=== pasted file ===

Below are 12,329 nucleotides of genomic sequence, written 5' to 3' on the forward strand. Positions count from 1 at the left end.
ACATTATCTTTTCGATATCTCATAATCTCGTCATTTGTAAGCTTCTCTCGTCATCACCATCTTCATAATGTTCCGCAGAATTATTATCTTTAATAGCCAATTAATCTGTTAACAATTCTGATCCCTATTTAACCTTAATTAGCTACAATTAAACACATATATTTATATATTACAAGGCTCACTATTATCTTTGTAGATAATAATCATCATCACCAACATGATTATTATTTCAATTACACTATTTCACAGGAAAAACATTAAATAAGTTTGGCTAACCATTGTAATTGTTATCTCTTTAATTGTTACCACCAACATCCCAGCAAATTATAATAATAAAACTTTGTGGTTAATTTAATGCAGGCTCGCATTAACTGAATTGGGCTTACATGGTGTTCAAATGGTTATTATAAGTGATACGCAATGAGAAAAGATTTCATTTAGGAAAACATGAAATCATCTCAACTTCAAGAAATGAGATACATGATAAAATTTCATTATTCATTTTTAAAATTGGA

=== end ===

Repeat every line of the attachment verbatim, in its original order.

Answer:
Below are 12,329 nucleotides of genomic sequence, written 5' to 3' on the forward strand. Positions count from 1 at the left end.
ACATTATCTTTTCGATATCTCATAATCTCGTCATTTGTAAGCTTCTCTCGTCATCACCATCTTCATAATGTTCCGCAGAATTATTATCTTTAATAGCCAATTAATCTGTTAACAATTCTGATCCCTATTTAACCTTAATTAGCTACAATTAAACACATATATTTATATATTACAAGGCTCACTATTATCTTTGTAGATAATAATCATCATCACCAACATGATTATTATTTCAATTACACTATTTCACAGGAAAAACATTAAATAAGTTTGGCTAACCATTGTAATTGTTATCTCTTTAATTGTTACCACCAACATCCCAGCAAATTATAATAATAAAACTTTGTGGTTAATTTAATGCAGGCTCGCATTAACTGAATTGGGCTTACATGGTGTTCAAATGGTTATTATAAGTGATACGCAATGAGAAAAGATTTCATTTAGGAAAACATGAAATCATCTCAACTTCAAGAAATGAGATACATGATAAAATTTCATTATTCATTTTTAAAATTGGA